Legislature needs to act quickly to protect integrity of elections
Though introduced late in the session, Senate Bill 203, proposed by Sen. Morgan Carroll to mitigate some of the worst effects of the recent U.S. Supreme Court ruling in Citizens United vs. FEC, should be moved through the Legislature as quickly as possible. With the 2010 elections approaching, expediency is essential if any restrictions against unlimited independent expenditures by corporations and unions are to be in place in November.
The controversial Citizens United ruling granted “personhood” to corporations and unions, and gave them the right to spend unlimited campaign money through independent expenditures not coordinated with the candidate.
Colorado voters made clear in 1996 with Amendment 15, and again in 2002 with constitutional Amendment 27, that they do not want corporate and union money spent directly on elections. Both amendments prohibiting direct campaign expenditures by corporations and unions passed with majorities of 66 percent.
SB 203 cannot restore the protections of Amendment 27, but it does require any corporation or union spending $1,000 or more on a political campaign to register as an “independent expenditure committee” with the secretary of state.
These committees would be required to disclose the amounts they spend, what the money is being spent for and the source of the funds to a searchable database in the secretary of state’s office.
It is very important for the Legislature to address this issue before the November election cycle begins in earnest. Without transparency, the voice of the people can be drowned out by the noise of nameless, faceless money.
Carroll described the problem to The Denver Daily News: “The dangers of having millions, even potentially billions of dollars of untraced, undisclosed cash in Colorado elections are deeply problematic,” she said. “The public should have a right to know” where the money is coming from.
Colorado Ethics Watch has endorsed the bill. “The worst of all possible worlds is one where corporations can spend unlimited money on campaigns and then don’t have to tell you who is spending it,” they said.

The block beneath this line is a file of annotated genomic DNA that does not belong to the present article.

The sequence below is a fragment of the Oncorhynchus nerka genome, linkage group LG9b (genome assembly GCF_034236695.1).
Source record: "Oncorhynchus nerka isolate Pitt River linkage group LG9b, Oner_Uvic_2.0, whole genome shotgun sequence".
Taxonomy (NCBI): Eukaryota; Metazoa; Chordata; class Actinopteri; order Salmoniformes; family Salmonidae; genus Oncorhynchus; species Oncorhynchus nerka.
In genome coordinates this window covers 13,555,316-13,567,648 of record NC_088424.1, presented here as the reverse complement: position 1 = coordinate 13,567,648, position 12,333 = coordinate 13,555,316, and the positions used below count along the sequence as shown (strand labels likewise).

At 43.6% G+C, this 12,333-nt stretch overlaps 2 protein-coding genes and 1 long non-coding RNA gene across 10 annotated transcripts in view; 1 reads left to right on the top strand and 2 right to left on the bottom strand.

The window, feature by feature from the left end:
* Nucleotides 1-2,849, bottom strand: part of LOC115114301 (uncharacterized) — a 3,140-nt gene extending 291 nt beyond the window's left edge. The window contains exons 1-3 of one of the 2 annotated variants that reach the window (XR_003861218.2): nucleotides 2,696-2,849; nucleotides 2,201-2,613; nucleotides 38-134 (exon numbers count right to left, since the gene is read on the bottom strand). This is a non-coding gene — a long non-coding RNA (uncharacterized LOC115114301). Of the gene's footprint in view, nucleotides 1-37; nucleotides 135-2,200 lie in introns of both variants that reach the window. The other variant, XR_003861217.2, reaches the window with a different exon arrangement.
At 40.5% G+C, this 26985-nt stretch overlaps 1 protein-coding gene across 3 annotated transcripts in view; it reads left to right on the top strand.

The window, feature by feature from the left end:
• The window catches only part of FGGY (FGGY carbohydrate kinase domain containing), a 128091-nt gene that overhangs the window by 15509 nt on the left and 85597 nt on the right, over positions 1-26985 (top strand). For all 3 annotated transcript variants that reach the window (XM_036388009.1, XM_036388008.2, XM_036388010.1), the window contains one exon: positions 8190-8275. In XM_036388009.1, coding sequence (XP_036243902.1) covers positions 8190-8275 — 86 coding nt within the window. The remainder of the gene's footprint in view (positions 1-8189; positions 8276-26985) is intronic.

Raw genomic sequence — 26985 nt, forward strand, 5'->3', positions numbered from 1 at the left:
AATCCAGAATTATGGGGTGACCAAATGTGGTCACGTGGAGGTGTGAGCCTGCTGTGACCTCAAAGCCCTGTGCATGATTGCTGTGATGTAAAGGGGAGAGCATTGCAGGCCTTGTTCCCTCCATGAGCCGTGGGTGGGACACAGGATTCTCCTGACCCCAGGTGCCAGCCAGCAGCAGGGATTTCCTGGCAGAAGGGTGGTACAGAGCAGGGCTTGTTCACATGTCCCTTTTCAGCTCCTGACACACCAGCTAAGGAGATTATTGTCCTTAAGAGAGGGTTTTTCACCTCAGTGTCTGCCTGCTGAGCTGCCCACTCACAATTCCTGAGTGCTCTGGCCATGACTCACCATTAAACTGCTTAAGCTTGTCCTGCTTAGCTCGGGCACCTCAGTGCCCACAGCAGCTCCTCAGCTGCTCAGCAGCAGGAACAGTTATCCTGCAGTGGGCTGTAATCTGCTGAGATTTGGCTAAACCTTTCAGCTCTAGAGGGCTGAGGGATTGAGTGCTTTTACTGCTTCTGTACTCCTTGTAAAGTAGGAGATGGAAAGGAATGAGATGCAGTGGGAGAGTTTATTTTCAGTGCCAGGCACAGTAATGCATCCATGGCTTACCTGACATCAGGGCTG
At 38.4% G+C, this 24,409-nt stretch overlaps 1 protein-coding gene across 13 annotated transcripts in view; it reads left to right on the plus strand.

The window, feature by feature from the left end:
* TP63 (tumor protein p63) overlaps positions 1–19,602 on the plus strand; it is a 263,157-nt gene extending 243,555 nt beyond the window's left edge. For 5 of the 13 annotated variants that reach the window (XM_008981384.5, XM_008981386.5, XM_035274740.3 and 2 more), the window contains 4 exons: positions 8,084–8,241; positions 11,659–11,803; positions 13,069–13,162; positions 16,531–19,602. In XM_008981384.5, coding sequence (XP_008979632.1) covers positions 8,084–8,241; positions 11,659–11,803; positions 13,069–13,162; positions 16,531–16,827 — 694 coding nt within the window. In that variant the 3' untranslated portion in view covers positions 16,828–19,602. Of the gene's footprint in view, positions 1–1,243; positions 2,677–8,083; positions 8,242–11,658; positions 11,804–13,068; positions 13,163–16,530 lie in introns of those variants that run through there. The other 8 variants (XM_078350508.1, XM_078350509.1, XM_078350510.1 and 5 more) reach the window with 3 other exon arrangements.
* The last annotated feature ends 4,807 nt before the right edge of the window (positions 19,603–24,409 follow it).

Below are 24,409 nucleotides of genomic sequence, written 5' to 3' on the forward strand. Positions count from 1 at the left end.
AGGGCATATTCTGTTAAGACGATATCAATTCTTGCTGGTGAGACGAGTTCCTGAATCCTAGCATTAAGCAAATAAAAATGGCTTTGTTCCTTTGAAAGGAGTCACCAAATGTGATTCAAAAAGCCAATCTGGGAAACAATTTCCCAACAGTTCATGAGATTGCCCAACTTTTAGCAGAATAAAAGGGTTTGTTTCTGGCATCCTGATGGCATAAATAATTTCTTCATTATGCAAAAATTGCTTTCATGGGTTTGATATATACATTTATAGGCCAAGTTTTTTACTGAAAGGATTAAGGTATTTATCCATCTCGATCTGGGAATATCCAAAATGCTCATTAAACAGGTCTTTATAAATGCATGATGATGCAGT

Though the impact of the Supreme Court ruling in Citizens United vs. FEC might not be as great in federal elections as some have feared, its impact on state and local races could be far more important for Colorado.
Many large national corporations with brand names and public images to protect may be reluctant to engage directly in political campaigns for fear of exposure. Since they have the option of dispersing money through PACs and other intermediary organizations, they can effectively keep their political expenditures below the radar by avoiding direct independent expenditures on candidates or issues.
At the state, county and city levels, on the other hand, corporations and companies are far less reluctant to support county commissioners, city councils and state representatives who will represent their interests, as anyone living in the oil patch knows.
Passing SB 203 will help keep voters from being hoodwinked by special-interest money secretly poured into state and local politics, but it is only a first step toward comprehensive campaign finance reform. Carroll is said to have rejected more extensive legislation because it might make it impossible to pass the bill in the time remaining to the Legislature.
If legislators are listening to the people of Colorado, they will not only support SB 203, they will strengthen it to include full disclosure of all political expenditures. This would include multi-purpose organizations and PACs that are currently exempt from disclosure rules. The spotlight Carroll hopes to shine on the cash flowing through independent expenditures should also reveal the sources of money funneled through multi-purpose organizations.
Rules to hold corporations and unions responsible to their shareholders and members should also be on the table. It is not unreasonable to require corporate managers to explain to shareholders how political expenditures serve their best interests.
Some states may even require a vote of shareholders before corporations can disperse political contributions or independent expenditures.
In the aftermath of Citizens United, Carroll warns of a “surreal world where artificial ‘persons’ have more rights (and certainly more money) than ‘natural’ persons.” Bold legislative action is our best protection against that nightmare scenario.